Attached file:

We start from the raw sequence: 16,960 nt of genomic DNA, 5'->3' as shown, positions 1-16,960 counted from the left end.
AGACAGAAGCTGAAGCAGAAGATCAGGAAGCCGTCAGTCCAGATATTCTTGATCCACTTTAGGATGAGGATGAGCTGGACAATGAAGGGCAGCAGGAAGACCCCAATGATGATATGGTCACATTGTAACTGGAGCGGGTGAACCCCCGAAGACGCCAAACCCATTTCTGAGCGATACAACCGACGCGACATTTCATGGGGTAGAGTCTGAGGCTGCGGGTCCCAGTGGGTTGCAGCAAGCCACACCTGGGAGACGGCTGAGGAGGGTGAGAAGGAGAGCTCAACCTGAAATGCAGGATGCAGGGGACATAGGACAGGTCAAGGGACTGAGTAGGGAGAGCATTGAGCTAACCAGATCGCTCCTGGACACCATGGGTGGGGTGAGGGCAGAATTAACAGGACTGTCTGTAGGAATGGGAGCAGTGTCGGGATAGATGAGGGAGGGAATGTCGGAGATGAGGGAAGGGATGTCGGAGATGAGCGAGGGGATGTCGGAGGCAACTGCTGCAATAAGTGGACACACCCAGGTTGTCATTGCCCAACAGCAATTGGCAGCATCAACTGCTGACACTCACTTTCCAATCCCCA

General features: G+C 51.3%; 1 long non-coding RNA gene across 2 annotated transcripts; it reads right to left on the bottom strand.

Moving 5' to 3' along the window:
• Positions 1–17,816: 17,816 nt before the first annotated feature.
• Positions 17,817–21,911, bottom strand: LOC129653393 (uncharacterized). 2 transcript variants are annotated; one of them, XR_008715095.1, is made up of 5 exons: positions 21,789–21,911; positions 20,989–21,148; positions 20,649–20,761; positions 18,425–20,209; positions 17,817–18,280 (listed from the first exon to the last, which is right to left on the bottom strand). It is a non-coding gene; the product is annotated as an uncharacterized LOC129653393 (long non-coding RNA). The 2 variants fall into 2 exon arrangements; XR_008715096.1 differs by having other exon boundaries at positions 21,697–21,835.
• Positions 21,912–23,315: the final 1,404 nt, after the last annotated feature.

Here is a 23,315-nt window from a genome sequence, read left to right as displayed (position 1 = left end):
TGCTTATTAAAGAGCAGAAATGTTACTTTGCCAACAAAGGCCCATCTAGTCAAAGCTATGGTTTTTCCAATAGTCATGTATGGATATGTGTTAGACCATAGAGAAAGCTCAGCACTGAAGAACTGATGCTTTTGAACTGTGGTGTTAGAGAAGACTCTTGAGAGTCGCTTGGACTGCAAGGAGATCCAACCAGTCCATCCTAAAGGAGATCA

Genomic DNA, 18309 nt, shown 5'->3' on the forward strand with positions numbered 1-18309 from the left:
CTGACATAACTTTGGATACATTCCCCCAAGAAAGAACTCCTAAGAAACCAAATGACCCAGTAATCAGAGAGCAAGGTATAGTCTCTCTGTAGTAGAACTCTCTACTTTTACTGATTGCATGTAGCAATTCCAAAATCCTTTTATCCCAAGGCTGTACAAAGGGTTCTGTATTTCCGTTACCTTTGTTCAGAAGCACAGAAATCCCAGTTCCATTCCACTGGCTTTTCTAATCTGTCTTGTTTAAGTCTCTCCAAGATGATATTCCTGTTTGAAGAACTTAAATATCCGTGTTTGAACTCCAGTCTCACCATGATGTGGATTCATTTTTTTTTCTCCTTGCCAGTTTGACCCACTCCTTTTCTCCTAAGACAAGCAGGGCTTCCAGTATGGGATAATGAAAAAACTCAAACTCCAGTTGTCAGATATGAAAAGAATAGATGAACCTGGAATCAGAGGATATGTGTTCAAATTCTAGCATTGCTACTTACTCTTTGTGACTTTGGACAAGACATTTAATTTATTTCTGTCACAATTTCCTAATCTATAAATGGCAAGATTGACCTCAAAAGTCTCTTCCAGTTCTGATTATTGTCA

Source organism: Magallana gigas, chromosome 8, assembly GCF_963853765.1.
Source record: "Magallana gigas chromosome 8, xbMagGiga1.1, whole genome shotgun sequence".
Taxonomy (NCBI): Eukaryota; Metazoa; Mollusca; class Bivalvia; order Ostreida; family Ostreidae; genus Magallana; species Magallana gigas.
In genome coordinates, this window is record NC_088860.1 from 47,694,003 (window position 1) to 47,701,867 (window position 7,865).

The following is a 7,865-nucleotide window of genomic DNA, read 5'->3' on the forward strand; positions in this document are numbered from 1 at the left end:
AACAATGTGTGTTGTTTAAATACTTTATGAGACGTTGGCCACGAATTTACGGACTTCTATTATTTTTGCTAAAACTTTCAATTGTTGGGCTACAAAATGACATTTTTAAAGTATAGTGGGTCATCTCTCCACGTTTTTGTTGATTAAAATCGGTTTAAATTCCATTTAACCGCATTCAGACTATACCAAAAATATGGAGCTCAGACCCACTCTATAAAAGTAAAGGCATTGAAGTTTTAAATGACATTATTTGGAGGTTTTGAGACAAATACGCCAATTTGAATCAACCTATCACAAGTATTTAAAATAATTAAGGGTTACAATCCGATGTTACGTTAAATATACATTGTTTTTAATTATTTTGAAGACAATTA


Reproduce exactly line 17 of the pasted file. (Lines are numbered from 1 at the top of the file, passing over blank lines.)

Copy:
AACAATGTGTGTTGTTTAAATACTTTATGAGACGTTGGCCACGAATTTACGGACTTCTATTATTTTTGCTAAAACTTTCAATTGTTGGGCTACAAAATGACATTTTTAAAGTATAGTGGGTCATCTCTCCACGTTTTTGTTGATTAAAATCGGTTTAAATTCCATTTAACCGCATTCAGACTATACCAAAAATATGGAGCTCAGACCCACTCTATAAAAGTAAAGGCATTGAAGTTTTAAATGACATTATTTGGAGGTTTTGAGACAAATACGCCAATTTGAATCAACCTATCACAAGTATTTAAAATAATTAAGGGTTACAATCCGATGTTACGTTAAATATACATTGTTTTTAATTATTTTGAAGACAATTA